1998.'Research design and research strategies
Bernard, H. Russell2,Handbook of Methods in Cultural AnthropologyWalnut Creek, CAAltaMira131-171
ownresearch design
methodsJuul, Svendt
2004"Take good care of your dataAarhus, DenmarkuJDDepartment of Epidemiology and Social Medicine, University of AarhusNovemberdata management.(c:\ccg\statistics\takecareofyourdata.pdf
King, Gary
1995Replication, replication("PS: Policital Science and PoliticsXXVIII3n444-452h2+replication
research design
course readings c:\ccg\library\king95a.pdf$Kohler, Ulrich
Kreuter, Frauke
2005 Data analysis using StataACollege Station, TX,Stata Press\stata
statistics
methods(!Lauritsen, Jens M.
Bruus, Michael
20050*A short overview of dataentry with EpiDataOdense, Denmarkm August 25tdata documentation.(c:\ccg\statistics\epidata\EDoverview.pdfLett, Jameso
1997LEScience, reason, and anthropology: The principles of rational inquiryrNew YorkRowman & Littlefield
ownlJDscience
epistemology
anthropology
emic-etic
objectivity-subjectivityF@Locke, Lawrence F.
Spirduso, Waneen Wyrick
Silverman, Stephen J.
2000RKProposals that work: A guide for planning dissertations and grant proposalstThousand Oaks, CA\
Sagexvi, 350
4th"058538519X (electronic bk.)<6Florida State University
Q180.55.P7 L63 2000eb
001.4/4,&grants
research design
course readings[electronic resource] :
Lawrence F. Locke, Waneen Wyrick Spirduso, Stephen J. Silverman.
ill. ; 24 cm.
Electronic reproduction. Boulder, Colo. : NetLibrary, 2001. Available via World Wide Web. Access may be limited to NetLibrary affiliated libraries.JDhttp://www.netLibrary.com/urlapi.asp?action=summary&v=1&bookid=63254
v1-B8075>7Shadish, William R.
Cook, Thomas D.
Campbell, Donald T.s
2002RLExperimental and quasi-experimental designs for generalized causal inferenceNew YorkHoughton Mifflin Coacausal analysis
methods "c:\ccg\library\shadish02.pdfSilverman, Sydel
1991:4Writing grant proposals for anthropological researchCurrent Anthropology324m485-489o
own,%anthropology
funding
grants
proposals
$C:\ccg\library\silverman91.pdfThomas, David Hurst8
19786/The awful truth about statistics in archaeologysAmerican Antiquity43:42, Contributions to Archaeological Method and Theory231-244}
Apr.RLmethods
statistics
multivariate
anthropology
research design
course readingsThe archaeology of the past two decades has become increasingly quantitative, computerized, statistical, and this is as it should be. All right-thinking archaeologists begin with samples and attempt to generalize about the populations from which their samples were drawn. Statistical theory has evolved to assist investigators in making just this important inferential step and archaeologists have increasingly turned to statistics to square their research with the canons of Science. But the statistical revolution in archaeology is not without its price. We must now face the fact that all applications of statistics to archaeology can no longer be applauded. The archaeological literature is badly polluted with misuses and outright abuses of statistical method and theory. This paper discusses some of these faulty applications and makes some recommendations which, if heeded, should improve the quality of quantitative methods in archaeology.nFLA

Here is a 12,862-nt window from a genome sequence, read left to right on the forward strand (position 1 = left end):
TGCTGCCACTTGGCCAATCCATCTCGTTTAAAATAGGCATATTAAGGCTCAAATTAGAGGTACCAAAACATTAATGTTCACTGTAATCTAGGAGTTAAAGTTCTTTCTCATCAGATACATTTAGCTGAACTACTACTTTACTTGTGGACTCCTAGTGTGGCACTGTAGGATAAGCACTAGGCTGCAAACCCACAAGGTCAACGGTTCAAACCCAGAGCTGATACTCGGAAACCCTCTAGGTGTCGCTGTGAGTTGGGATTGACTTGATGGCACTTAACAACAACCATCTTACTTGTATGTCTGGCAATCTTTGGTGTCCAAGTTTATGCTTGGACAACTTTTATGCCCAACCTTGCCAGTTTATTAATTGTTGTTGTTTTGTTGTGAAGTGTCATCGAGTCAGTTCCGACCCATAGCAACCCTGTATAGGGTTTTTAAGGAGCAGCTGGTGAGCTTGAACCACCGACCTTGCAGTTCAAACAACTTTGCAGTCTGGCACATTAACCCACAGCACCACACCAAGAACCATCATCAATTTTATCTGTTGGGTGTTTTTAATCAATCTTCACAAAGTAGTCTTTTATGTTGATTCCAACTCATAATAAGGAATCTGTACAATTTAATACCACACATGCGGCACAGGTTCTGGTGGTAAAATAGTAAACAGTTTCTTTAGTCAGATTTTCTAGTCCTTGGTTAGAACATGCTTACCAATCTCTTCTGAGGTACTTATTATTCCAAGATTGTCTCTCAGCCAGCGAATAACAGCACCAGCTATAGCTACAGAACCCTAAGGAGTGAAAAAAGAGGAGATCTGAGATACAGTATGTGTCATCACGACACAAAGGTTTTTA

Contributions to Archaeological Method and Theory
00027316
Society for American Archaeology
Copyright 1978 Society for American Archaeologya& c:\ccg\library\hurstthomas78.pdfThomas, David Hursts
1986NGRefiguring anthropology: First principles of probability and statisticsoProspect Heights, ILWaveland Pressxvi, 532
08813322322+Florida State University
GN34.3.S7 T48 19866/statistics
anthropology
methods
course readingsvDavid Hurst Thomas.
ill. ; 24 cm.
Revision of: Figuring anthropology. New York : Holt, Rinehart and Winston, 1976.
Includes index.$c:\ccg\library\thomas86-15.pdfTufte, Edward R.
2003(!The cognitive style of powerpointtCheshire, CTGraphics Press LLCpowerpoint
presentations Turner, Trudy R.
2005PIBiological anthropology and ethics: from repatriation to genetic identity\Albany("State University of New York Pressethics
81U.S. Department of Health, Education, and Welfarem
1979lfThe Belmont report: Ethical principles and guidelines for the protection of human subjects of researchWashington, D.C.April 18ethics
human subjects@:http://www.hhs.gov/ohrp/humansubjects/guidance/belmont.htm
Utts, Jessicao
2003JCWhat educated citizens should know about statistics and probabilityt The American Statisticianr572\74-79t2+statistics
teaching
methods
course readings6C:\ccg\library\utts03.pdf<5Vidmar, Suzanna
Carlin, John
Hesketh, Kylie
Cole, Tim=
2004d]Standardizing anthropometric measures in children and adolescents with new functions for egen\
Stata Journaln4150-55D=anthropometry
statistics
children
adolescents
course readingsi"C:\ccg\library\vidmar04.pdf. Vitelli, Karen D.e
1996Archaeological ethicsaWalnut CreekAltaMira PressCC175 .A715 1996ethics
archaeologyWhallon, Robert
1987Simple statisticso
Aldenderfer, Mark S.*$Quantitative Research in ArchaeologyNewbury Park
Sage135-150w("statistics
methods
course readings
Wylie, Alisono
2003 On ethics
D=Zimmerman, Larry J.
Vitelli, Karen D.
Hollowell-Zimmer, Julieo$Ethical issues in archaeologyhWalnut Creek, CAAltaMira Press
3-16 c:\ccg\library\wylie03.pdf&Yellen, John E.
Greene, Mary W.3
19856/Archaeology and the National Science FoundationoAmerican Antiquity502332-341:3grants
proposal writing
archaeology
course readings|vFLA
Golden Anniversary Issue
00027316
Society for American Archaeology
Copyright 1985 Society for American Archaeology"c:\ccg\library\yellen85.pdfg